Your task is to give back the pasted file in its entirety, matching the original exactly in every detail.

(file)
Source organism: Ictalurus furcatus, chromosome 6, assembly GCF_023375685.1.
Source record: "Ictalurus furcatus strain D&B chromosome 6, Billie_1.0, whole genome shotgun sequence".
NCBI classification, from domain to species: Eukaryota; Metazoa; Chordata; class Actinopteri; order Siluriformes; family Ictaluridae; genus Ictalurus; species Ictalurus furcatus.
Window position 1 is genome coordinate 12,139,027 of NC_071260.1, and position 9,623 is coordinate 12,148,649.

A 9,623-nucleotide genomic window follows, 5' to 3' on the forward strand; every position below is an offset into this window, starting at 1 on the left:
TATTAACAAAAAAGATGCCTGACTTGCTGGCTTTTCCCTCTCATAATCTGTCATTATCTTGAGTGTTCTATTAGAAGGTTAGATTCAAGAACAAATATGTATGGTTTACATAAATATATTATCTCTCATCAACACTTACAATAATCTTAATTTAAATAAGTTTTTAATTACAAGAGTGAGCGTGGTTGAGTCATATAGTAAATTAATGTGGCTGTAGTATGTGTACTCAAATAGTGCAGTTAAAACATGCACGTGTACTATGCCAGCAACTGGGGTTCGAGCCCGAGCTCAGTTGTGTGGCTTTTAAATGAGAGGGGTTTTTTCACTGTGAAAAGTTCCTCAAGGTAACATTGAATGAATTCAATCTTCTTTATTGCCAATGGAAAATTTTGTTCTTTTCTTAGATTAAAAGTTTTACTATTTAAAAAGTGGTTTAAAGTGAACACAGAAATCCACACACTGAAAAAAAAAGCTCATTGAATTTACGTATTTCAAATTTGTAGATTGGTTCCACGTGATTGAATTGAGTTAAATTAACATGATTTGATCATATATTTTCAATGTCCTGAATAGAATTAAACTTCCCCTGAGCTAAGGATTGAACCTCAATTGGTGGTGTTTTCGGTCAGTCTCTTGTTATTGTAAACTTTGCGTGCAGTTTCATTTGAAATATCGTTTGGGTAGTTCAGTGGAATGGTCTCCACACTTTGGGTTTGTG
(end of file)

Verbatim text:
Source organism: Ictalurus furcatus, chromosome 6, assembly GCF_023375685.1.
Source record: "Ictalurus furcatus strain D&B chromosome 6, Billie_1.0, whole genome shotgun sequence".
NCBI classification, from domain to species: Eukaryota; Metazoa; Chordata; class Actinopteri; order Siluriformes; family Ictaluridae; genus Ictalurus; species Ictalurus furcatus.
Window position 1 is genome coordinate 12,139,027 of NC_071260.1, and position 9,623 is coordinate 12,148,649.

A 9,623-nucleotide genomic window follows, 5' to 3' on the forward strand; every position below is an offset into this window, starting at 1 on the left:
TATTAACAAAAAAGATGCCTGACTTGCTGGCTTTTCCCTCTCATAATCTGTCATTATCTTGAGTGTTCTATTAGAAGGTTAGATTCAAGAACAAATATGTATGGTTTACATAAATATATTATCTCTCATCAACACTTACAATAATCTTAATTTAAATAAGTTTTTAATTACAAGAGTGAGCGTGGTTGAGTCATATAGTAAATTAATGTGGCTGTAGTATGTGTACTCAAATAGTGCAGTTAAAACATGCACGTGTACTATGCCAGCAACTGGGGTTCGAGCCCGAGCTCAGTTGTGTGGCTTTTAAATGAGAGGGGTTTTTTCACTGTGAAAAGTTCCTCAAGGTAACATTGAATGAATTCAATCTTCTTTATTGCCAATGGAAAATTTTGTTCTTTTCTTAGATTAAAAGTTTTACTATTTAAAAAGTGGTTTAAAGTGAACACAGAAATCCACACACTGAAAAAAAAAGCTCATTGAATTTACGTATTTCAAATTTGTAGATTGGTTCCACGTGATTGAATTGAGTTAAATTAACATGATTTGATCATATATTTTCAATGTCCTGAATAGAATTAAACTTCCCCTGAGCTAAGGATTGAACCTCAATTGGTGGTGTTTTCGGTCAGTCTCTTGTTATTGTAAACTTTGCGTGCAGTTTCATTTGAAATATCGTTTGGGTAGTTCAGTGGAATGGTCTCCACACTTTGGGTTTGTG